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image4Yesterday in Raleigh, El Pueblo, Inc. joined forces with several volunteers to hold a vigil for the approximately 60,000 children currently attempting to escape the poverty, violence, and fear of their hometowns in Central America to find relief, security, and freedom in the U.S. As Mike Figueras of El Pueblo informed me, for each child’s body found in the desert, there are about 10 more still lost. (A new report from the Immigration Policy Center shines more light on the dire situation).

Several people spoke at the vigil including staff members of El Pueblo, volunteers, and people representing We Are Raleigh. As Mike explained to me, they hope to do much more than the vigil. He stated that they don’t want this issue pushed to the wayside as these children’s lives are precious and in danger. El Pueblo will also be making efforts to inform and persuade those who are eligible for registration so they can vote. This effort needs all the help it can get.

One purpose of the vigil was prayer, practiced silently as everyone gathered in a circle for a “moment of silence.” One female speaker stated that faith in God and prayer are important to them as they no longer feel that can trust or rely on the government. It is a sad day when the leaders of the “free world” struggle to do the morally right thing by providing relief and help to thousands of poor and suffering children.

Another speaker made a great point when he informed the group that the Statue of Liberty itself has a plaque with the following words engraved: Read More

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May_Day_Immigration_March_LA37As more and more “illegal” children are held in detention at the border, mistreated, mocked, and abused, our President continues to “solve” the crisis by deporting them.

These children end up in detention for various reasons. Sometimes, as they are attempting with their families to cross over, they lose them in the desert and end up on their own. Sometimes they are offered opportunities for sneaking in by drug-smugglers. Sometimes, after waiting for many years to immigrate with their parents, they are prevented from entering on the basis that they are no longer considered children.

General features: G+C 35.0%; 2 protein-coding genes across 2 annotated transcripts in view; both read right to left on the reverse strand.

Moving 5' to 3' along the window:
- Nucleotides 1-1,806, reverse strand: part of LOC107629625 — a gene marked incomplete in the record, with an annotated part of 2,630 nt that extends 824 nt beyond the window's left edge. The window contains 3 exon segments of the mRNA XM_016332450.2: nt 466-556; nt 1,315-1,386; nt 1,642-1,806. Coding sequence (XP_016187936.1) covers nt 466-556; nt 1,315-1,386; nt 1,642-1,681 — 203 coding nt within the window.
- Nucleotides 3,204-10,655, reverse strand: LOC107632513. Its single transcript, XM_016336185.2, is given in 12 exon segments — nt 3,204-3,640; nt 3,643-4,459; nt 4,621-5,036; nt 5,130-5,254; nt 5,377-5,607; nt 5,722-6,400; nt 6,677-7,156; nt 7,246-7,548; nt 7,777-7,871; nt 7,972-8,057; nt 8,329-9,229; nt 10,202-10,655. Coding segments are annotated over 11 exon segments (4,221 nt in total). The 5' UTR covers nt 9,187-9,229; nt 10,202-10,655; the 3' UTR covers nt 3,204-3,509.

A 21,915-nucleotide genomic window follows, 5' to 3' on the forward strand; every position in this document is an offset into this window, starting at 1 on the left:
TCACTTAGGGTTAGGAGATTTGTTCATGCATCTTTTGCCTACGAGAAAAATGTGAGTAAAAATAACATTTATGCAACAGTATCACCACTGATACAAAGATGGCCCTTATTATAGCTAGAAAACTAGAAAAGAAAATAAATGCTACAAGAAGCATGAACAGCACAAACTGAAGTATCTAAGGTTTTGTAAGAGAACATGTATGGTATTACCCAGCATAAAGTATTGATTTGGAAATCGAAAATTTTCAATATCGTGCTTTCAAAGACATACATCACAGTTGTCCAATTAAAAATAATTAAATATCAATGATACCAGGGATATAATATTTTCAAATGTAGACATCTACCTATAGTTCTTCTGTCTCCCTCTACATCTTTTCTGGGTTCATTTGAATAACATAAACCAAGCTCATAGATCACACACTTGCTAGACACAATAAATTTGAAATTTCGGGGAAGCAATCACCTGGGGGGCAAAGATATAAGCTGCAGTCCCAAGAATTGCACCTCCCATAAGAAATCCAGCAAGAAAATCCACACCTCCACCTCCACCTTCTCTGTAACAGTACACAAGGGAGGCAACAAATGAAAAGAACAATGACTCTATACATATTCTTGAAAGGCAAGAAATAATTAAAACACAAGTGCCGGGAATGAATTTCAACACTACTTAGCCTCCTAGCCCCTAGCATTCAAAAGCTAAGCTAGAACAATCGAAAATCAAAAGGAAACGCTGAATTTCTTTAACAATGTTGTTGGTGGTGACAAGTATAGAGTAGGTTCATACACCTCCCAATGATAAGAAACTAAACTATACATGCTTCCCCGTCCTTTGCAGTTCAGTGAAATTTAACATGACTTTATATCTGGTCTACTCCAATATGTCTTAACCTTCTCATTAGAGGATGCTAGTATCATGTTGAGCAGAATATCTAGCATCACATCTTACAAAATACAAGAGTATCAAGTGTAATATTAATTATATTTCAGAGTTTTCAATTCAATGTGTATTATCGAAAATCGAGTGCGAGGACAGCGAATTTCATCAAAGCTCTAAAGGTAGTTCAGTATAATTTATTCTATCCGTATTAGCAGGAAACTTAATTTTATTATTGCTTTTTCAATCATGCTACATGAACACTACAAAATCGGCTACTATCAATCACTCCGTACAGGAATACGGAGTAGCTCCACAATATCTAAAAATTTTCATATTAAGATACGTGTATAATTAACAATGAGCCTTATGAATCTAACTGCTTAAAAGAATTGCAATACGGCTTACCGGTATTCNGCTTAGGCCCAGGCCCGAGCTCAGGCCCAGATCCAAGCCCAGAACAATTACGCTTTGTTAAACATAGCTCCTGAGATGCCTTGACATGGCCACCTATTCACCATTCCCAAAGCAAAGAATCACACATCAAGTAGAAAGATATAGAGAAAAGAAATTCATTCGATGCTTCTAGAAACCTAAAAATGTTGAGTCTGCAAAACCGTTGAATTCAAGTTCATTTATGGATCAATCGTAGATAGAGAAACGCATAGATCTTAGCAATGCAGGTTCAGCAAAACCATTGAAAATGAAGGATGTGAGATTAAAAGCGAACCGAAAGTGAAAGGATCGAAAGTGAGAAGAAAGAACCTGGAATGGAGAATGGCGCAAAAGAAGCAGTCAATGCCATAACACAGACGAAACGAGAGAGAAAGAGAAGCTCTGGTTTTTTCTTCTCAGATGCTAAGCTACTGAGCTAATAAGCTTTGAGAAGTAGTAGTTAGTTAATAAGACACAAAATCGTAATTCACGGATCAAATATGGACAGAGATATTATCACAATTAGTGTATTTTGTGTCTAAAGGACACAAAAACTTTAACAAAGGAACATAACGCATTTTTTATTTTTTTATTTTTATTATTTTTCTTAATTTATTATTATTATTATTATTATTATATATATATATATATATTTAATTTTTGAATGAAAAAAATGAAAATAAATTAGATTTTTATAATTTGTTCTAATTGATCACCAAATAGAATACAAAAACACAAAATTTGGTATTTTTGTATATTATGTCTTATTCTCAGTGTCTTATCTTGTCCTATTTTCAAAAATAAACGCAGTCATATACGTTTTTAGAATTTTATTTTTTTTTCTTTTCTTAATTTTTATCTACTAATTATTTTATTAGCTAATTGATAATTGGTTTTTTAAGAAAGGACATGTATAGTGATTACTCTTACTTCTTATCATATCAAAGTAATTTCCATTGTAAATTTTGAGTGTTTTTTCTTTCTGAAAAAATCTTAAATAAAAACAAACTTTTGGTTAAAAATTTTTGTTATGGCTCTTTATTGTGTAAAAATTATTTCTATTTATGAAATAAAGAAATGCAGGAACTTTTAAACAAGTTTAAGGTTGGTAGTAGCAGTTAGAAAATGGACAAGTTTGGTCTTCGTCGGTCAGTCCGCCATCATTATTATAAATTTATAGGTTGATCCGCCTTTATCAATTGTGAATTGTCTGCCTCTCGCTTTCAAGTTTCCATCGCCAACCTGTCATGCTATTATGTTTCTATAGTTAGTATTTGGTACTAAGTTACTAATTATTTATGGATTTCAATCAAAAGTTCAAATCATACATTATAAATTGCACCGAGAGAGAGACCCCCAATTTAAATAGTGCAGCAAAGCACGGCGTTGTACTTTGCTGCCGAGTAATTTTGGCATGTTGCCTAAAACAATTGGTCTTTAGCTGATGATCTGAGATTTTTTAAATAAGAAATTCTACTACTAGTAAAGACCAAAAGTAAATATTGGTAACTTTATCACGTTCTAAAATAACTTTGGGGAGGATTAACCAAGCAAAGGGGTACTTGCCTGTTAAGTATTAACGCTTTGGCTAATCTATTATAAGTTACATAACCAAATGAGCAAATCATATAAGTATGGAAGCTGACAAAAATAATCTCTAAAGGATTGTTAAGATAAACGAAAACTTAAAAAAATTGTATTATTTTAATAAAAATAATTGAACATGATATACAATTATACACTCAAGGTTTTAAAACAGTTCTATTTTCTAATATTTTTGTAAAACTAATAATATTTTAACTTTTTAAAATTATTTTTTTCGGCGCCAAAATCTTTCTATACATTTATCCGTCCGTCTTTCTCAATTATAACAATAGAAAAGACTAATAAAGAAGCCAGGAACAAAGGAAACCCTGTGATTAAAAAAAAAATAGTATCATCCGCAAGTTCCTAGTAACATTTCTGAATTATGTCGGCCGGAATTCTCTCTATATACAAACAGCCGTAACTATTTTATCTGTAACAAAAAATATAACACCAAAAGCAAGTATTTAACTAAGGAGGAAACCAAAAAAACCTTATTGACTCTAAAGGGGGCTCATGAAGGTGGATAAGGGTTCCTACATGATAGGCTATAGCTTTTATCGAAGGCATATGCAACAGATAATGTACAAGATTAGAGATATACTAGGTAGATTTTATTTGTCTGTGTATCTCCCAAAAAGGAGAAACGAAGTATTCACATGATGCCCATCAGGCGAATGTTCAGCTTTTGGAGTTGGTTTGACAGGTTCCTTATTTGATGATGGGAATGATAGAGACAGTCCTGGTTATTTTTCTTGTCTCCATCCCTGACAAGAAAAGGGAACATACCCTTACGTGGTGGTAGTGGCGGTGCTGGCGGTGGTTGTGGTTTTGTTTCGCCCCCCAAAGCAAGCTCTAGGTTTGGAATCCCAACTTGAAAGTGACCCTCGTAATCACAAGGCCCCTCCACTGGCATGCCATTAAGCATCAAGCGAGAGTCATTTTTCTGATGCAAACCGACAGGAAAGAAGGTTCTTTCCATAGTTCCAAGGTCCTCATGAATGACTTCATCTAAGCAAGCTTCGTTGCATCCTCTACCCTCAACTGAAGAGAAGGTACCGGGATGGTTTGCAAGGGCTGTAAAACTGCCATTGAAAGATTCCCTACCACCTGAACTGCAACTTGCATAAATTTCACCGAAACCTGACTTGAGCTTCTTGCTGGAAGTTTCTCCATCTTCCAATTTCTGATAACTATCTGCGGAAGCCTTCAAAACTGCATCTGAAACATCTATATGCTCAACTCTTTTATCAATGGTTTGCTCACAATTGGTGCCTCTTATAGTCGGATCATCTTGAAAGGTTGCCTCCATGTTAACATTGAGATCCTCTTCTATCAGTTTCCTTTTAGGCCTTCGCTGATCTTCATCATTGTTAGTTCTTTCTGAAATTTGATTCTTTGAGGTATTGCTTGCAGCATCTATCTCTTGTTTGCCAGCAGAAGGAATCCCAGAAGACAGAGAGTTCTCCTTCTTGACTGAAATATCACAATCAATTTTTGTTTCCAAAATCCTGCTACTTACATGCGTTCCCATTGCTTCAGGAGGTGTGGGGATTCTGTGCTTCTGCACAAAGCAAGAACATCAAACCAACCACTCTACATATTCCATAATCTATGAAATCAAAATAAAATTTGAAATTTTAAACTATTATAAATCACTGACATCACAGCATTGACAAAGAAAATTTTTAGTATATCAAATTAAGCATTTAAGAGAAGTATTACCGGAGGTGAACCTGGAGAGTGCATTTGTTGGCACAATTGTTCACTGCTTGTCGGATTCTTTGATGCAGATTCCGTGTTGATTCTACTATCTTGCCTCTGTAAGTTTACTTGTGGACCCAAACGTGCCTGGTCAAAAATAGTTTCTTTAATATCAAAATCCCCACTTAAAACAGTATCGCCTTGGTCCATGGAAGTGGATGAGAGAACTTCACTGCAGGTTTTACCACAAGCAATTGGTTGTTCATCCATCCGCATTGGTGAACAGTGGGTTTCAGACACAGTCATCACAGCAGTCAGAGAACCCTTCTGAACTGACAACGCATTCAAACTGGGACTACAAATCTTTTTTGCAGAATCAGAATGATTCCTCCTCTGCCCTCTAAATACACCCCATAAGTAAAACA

It is a great injustice that citizens of the US, who consider themselves to be “civilized,” would engage in demoralizing and devaluing the lives of socioeconomically disadvantaged children. Apart from the deportations, which are unjust enough, those who guard our borders have also dehumanized these children through racist mockery, general mistreatment with bad living conditions and inadequate healthcare, and physical and sexual abuse . These innocent children are merely seeking better lives beyond the violence and poverty they have experienced elsewhere when they are not pursuing reunification with their families.

To make matters worse, Border Patrol agents in Texas were warned by an assistant patrol agent not to speak with journalists who are seeking to obtain more information on the crisis. As in the case with Guantanamo Bay, some government officials have a record for lacking transparency in areas where humanitarian crimes are being committed.

Critics of this humanitarian injustice directed at immigrant victims are encouraging the Obama administration to implement  a program of affirmative relief that will dramatically decrease the number of deportations taking place each day. Let’s hope these efforts bear fruit in the very near future as the current situation is clearly intolerable.

Poverty and Policy Matters

In 20 states, undocumented students that graduate from an in-state high school can go to college for in-state tuition. Studies show that these states are reaping serious economic benefits — and a new report shows why it’s time for North Carolina to join them.

Given the demographic and economic changes driving the state’s need for an educated workforce, tuition equity is a cost-effective way to make sure North Carolina isn’t left behind. The report, released today by the Budget & Tax Center, does a great job of presenting the facts and dispelling myths. 

According to Alexandra Sirota, director of the Budget & Tax Center and one of the report’s authors, we need tuition equity to prepare our state’s workforce for the jobs of the future.

“Tuition equity is an important tool for furthering the state’s goal of increasing the education of its residents and ensuring that the workforce is ready for the jobs of the future,” Sirota said. “By lowering the cost barrier to college for undocumented students, North Carolina will come out ahead, with minimal costs and strong economic benefits.”

Read the whole news release here, and the report here.